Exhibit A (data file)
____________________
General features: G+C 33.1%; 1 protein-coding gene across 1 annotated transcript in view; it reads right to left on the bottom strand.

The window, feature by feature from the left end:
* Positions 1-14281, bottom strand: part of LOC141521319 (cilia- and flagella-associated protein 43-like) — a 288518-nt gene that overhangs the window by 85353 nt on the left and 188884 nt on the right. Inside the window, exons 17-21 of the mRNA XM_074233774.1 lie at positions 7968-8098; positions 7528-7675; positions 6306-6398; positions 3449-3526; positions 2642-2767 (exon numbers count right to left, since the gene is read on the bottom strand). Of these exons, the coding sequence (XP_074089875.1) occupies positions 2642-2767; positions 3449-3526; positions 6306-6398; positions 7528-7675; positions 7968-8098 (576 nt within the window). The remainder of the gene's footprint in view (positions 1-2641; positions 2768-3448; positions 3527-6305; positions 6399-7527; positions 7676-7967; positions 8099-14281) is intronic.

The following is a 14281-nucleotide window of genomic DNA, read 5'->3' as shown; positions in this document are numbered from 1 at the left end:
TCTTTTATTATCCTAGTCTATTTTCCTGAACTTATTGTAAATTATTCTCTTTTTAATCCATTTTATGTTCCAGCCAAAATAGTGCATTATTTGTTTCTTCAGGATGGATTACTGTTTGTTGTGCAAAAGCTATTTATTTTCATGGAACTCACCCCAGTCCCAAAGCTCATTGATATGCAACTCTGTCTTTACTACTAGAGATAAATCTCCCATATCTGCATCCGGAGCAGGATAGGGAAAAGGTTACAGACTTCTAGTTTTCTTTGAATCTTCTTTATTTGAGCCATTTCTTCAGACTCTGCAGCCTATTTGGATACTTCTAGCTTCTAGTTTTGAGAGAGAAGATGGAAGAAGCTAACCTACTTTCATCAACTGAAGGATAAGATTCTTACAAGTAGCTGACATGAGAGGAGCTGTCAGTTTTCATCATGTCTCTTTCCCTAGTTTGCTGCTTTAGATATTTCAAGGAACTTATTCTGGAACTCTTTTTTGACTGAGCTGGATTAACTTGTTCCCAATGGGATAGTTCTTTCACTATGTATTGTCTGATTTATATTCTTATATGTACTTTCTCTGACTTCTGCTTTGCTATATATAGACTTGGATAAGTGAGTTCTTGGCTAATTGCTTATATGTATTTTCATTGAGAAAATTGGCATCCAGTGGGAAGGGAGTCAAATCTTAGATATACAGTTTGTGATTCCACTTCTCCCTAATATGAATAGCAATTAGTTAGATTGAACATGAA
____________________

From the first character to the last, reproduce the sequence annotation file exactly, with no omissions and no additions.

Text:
General features: G+C 33.1%; 1 protein-coding gene across 1 annotated transcript in view; it reads right to left on the bottom strand.

The window, feature by feature from the left end:
* Positions 1-14281, bottom strand: part of LOC141521319 (cilia- and flagella-associated protein 43-like) — a 288518-nt gene that overhangs the window by 85353 nt on the left and 188884 nt on the right. Inside the window, exons 17-21 of the mRNA XM_074233774.1 lie at positions 7968-8098; positions 7528-7675; positions 6306-6398; positions 3449-3526; positions 2642-2767 (exon numbers count right to left, since the gene is read on the bottom strand). Of these exons, the coding sequence (XP_074089875.1) occupies positions 2642-2767; positions 3449-3526; positions 6306-6398; positions 7528-7675; positions 7968-8098 (576 nt within the window). The remainder of the gene's footprint in view (positions 1-2641; positions 2768-3448; positions 3527-6305; positions 6399-7527; positions 7676-7967; positions 8099-14281) is intronic.

The following is a 14281-nucleotide window of genomic DNA, read 5'->3' as shown; positions in this document are numbered from 1 at the left end:
TCTTTTATTATCCTAGTCTATTTTCCTGAACTTATTGTAAATTATTCTCTTTTTAATCCATTTTATGTTCCAGCCAAAATAGTGCATTATTTGTTTCTTCAGGATGGATTACTGTTTGTTGTGCAAAAGCTATTTATTTTCATGGAACTCACCCCAGTCCCAAAGCTCATTGATATGCAACTCTGTCTTTACTACTAGAGATAAATCTCCCATATCTGCATCCGGAGCAGGATAGGGAAAAGGTTACAGACTTCTAGTTTTCTTTGAATCTTCTTTATTTGAGCCATTTCTTCAGACTCTGCAGCCTATTTGGATACTTCTAGCTTCTAGTTTTGAGAGAGAAGATGGAAGAAGCTAACCTACTTTCATCAACTGAAGGATAAGATTCTTACAAGTAGCTGACATGAGAGGAGCTGTCAGTTTTCATCATGTCTCTTTCCCTAGTTTGCTGCTTTAGATATTTCAAGGAACTTATTCTGGAACTCTTTTTTGACTGAGCTGGATTAACTTGTTCCCAATGGGATAGTTCTTTCACTATGTATTGTCTGATTTATATTCTTATATGTACTTTCTCTGACTTCTGCTTTGCTATATATAGACTTGGATAAGTGAGTTCTTGGCTAATTGCTTATATGTATTTTCATTGAGAAAATTGGCATCCAGTGGGAAGGGAGTCAAATCTTAGATATACAGTTTGTGATTCCACTTCTCCCTAATATGAATAGCAATTAGTTAGATTGAACATGAA